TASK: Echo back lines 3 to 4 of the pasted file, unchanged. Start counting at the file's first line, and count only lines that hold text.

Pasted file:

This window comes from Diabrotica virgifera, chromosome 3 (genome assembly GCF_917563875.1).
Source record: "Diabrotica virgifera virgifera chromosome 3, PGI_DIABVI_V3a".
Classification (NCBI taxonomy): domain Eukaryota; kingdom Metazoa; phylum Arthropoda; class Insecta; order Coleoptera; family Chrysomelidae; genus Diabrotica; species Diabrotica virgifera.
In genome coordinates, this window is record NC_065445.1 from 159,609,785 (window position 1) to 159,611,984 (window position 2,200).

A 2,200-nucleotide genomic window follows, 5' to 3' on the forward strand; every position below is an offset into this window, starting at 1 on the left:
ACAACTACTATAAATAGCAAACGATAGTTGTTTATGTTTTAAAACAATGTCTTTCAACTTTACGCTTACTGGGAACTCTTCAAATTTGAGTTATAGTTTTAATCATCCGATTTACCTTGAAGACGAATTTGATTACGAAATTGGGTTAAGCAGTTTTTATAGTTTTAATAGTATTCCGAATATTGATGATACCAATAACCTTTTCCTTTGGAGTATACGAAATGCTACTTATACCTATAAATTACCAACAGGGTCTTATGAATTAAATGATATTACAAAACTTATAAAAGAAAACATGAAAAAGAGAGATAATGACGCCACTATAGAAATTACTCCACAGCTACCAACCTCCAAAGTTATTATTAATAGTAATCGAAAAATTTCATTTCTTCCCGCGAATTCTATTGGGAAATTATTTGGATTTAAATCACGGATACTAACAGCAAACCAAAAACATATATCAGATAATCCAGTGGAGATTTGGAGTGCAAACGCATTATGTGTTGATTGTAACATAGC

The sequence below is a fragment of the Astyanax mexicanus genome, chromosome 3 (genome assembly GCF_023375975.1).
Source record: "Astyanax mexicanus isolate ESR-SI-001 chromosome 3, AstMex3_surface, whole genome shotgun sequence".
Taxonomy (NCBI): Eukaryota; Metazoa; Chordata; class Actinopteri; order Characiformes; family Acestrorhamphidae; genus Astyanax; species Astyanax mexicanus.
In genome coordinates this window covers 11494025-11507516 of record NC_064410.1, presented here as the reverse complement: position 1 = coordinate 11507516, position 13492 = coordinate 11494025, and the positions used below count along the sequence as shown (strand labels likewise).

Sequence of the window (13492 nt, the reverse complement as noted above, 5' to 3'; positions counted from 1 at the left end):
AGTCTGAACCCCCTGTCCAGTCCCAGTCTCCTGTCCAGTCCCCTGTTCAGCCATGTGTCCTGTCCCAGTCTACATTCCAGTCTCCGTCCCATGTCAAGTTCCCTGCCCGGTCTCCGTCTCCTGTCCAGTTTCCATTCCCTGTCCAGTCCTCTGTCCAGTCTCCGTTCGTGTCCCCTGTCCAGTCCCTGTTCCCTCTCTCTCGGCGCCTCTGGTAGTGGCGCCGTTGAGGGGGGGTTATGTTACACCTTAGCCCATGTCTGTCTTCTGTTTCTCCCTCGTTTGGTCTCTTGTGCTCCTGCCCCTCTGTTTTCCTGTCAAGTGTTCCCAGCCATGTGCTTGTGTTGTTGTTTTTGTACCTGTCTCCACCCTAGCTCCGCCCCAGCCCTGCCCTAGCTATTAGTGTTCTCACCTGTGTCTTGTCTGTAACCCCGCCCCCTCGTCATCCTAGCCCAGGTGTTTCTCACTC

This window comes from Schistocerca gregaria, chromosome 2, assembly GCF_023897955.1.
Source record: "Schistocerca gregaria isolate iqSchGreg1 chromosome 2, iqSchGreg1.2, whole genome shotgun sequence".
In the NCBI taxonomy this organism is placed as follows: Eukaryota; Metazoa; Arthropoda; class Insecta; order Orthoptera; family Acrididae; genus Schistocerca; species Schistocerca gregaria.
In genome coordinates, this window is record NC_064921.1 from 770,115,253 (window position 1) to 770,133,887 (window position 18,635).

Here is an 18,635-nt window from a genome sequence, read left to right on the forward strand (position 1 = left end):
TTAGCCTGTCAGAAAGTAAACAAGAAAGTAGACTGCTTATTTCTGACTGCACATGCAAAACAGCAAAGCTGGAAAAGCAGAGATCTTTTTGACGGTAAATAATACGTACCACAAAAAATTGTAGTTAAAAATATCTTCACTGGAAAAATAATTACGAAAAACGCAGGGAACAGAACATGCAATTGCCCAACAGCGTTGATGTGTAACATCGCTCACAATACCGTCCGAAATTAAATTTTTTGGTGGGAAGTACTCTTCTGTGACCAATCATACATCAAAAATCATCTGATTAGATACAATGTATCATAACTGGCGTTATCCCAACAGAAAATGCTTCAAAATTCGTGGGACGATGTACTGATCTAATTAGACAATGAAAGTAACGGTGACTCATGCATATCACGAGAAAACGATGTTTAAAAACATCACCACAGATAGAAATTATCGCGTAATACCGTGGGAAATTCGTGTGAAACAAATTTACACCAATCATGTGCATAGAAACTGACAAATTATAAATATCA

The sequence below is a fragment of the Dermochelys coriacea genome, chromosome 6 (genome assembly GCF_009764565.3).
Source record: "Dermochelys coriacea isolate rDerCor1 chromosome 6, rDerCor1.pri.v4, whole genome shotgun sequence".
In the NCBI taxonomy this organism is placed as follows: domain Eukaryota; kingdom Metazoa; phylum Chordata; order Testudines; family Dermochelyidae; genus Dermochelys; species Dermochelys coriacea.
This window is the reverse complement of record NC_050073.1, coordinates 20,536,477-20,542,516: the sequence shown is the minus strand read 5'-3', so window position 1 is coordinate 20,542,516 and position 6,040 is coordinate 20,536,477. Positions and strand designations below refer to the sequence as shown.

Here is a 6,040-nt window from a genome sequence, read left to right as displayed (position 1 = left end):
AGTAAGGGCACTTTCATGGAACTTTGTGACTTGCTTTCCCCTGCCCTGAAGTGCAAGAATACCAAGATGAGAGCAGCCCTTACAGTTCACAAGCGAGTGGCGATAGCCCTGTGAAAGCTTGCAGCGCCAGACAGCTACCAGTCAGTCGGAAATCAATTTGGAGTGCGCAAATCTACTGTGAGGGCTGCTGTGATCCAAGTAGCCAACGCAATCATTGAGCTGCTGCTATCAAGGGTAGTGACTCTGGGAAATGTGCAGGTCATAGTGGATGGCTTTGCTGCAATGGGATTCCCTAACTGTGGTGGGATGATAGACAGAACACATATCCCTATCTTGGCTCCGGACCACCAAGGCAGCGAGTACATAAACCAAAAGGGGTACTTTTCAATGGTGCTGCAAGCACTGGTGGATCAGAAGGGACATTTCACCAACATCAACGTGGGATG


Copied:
Classification (NCBI taxonomy): domain Eukaryota; kingdom Metazoa; phylum Arthropoda; class Insecta; order Coleoptera; family Chrysomelidae; genus Diabrotica; species Diabrotica virgifera.
In genome coordinates, this window is record NC_065445.1 from 159,609,785 (window position 1) to 159,611,984 (window position 2,200).